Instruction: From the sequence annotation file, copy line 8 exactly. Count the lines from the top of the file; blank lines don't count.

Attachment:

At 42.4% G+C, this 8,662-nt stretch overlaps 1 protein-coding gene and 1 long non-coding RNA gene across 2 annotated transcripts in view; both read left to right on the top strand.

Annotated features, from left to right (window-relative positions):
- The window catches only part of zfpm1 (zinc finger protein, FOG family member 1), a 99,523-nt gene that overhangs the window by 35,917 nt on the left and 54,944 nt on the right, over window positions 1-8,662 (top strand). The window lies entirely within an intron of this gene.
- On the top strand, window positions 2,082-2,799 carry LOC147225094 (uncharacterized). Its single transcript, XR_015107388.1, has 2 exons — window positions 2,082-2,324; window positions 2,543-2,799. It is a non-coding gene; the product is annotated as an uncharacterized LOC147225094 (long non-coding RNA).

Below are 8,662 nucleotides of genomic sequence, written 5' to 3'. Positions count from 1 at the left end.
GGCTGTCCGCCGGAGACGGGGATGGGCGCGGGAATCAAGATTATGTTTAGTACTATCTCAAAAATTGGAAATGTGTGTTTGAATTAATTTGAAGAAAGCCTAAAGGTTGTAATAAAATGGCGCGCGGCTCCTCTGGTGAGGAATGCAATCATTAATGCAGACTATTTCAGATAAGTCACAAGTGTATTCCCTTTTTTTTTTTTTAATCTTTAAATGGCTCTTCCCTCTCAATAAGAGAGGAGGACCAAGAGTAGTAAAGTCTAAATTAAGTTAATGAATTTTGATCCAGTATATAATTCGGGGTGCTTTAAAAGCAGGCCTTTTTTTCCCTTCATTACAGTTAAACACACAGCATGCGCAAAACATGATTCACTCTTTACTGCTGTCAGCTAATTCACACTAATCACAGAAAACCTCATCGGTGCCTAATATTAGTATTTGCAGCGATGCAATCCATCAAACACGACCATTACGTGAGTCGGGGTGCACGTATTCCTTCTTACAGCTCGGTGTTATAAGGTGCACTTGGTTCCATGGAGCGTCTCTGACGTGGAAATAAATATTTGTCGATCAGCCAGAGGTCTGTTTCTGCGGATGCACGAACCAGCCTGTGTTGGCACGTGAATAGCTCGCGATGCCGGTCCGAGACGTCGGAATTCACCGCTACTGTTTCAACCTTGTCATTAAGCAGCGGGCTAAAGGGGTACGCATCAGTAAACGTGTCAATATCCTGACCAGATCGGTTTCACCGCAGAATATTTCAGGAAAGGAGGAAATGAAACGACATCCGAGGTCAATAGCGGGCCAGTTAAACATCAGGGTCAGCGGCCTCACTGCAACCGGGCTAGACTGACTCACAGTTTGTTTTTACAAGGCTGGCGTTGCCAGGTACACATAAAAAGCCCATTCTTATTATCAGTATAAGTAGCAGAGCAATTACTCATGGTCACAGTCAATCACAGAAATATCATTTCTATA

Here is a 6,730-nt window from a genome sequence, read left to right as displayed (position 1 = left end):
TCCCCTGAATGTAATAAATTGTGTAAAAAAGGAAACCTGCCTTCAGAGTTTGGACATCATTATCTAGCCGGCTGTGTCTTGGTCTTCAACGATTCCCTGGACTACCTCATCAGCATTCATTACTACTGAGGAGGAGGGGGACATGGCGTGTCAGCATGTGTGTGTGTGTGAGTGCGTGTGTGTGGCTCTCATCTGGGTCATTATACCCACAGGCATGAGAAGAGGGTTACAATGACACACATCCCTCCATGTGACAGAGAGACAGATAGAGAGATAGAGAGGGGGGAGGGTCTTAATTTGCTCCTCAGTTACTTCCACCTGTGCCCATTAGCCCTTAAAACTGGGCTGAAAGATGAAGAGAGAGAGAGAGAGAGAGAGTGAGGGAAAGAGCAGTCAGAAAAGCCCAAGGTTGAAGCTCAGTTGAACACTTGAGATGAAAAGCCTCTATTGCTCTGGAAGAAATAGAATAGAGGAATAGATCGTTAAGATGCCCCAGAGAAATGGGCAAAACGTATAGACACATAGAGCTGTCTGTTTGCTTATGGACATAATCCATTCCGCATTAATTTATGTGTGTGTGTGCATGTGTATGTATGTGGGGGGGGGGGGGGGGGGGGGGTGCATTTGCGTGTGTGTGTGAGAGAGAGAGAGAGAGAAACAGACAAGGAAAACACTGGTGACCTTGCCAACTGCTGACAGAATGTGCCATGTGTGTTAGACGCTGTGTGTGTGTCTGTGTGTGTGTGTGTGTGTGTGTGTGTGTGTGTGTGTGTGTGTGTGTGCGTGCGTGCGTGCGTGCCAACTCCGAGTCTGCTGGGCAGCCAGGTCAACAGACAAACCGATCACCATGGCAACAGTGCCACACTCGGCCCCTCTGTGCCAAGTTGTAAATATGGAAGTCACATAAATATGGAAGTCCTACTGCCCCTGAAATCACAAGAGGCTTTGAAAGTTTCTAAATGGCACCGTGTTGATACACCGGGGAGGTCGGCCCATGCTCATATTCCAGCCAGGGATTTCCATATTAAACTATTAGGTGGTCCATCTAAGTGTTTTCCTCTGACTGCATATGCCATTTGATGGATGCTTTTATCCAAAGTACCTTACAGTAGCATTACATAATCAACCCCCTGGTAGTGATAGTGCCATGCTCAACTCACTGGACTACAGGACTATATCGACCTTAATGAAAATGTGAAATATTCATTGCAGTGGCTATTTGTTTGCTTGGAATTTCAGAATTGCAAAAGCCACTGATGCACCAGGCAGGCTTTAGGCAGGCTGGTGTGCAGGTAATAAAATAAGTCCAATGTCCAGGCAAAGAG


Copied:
TCCCCTGAATGTAATAAATTGTGTAAAAAAGGAAACCTGCCTTCAGAGTTTGGACATCATTATCTAGCCGGCTGTGTCTTGGTCTTCAACGATTCCCTGGACTACCTCATCAGCATTCATTACTACTGAGGAGGAGGGGGACATGGCGTGTCAGCATGTGTGTGTGTGTGAGTGCGTGTGTGTGGCTCTCATCTGGGTCATTATACCCACAGGCATGAGAAGAGGGTTACAATGACACACATCCCTCCATGTGACAGAGAGACAGATAGAGAGATAGAGAGGGGGGAGGGTCTTAATTTGCTCCTCAGTTACTTCCACCTGTGCCCATTAGCCCTTAAAACTGGGCTGAAAGATGAAGAGAGAGAGAGAGAGAGAGAGTGAGGGAAAGAGCAGTCAGAAAAGCCCAAGGTTGAAGCTCAGTTGAACACTTGAGATGAAAAGCCTCTATTGCTCTGGAAGAAATAGAATAGAGGAATAGATCGTTAAGATGCCCCAGAGAAATGGGCAAAACGTATAGACACATAGAGCTGTCTGTTTGCTTATGGACATAATCCATTCCGCATTAATTTATGTGTGTGTGTGCATGTGTATGTATGTGGGGGGGGGGGGGGGGGGGGGGTGCATTTGCGTGTGTGTGTGAGAGAGAGAGAGAGAGAAACAGACAAGGAAAACACTGGTGACCTTGCCAACTGCTGACAGAATGTGCCATGTGTGTTAGACGCTGTGTGTGTGTCTGTGTGTGTGTGTGTGTGTGTGTGTGTGTGTGTGTGTGTGTGTGTGTGCGTGCGTGCGTGCGTGCCAACTCCGAGTCTGCTGGGCAGCCAGGTCAACAGACAAACCGATCACCATGGCAACAGTGCCACACTCGGCCCCTCTGTGCCAAGTTGTAAATATGGAAGTCACATAAATATGGAAGTCCTACTGCCCCTGAAATCACAAGAGGCTTTGAAAGTTTCTAAATGGCACCGTGTTGATACACCGGGGAGGTCGGCCCATGCTCATATTCCAGCCAGGGATTTCCATATTAAACTATTAGGTGGTCCATCTAAGTGTTTTCCTCTGACTGCATATGCCATTTGATGGATGCTTTTATCCAAAGTACCTTACAGTAGCATTACATAATCAACCCCCTGGTAGTGATAGTGCCATGCTCAACTCACTGGACTACAGGACTATATCGACCTTAATGAAAATGTGAAATATTCATTGCAGTGGCTATTTGTTTGCTTGGAATTTCAGAATTGCAAAAGCCACTGATGCACCAGGCAGGCTTTAGGCAGGCTGGTGTGCAGGTAATAAAATAAGTCCAATGTCCAGGCAAAGAG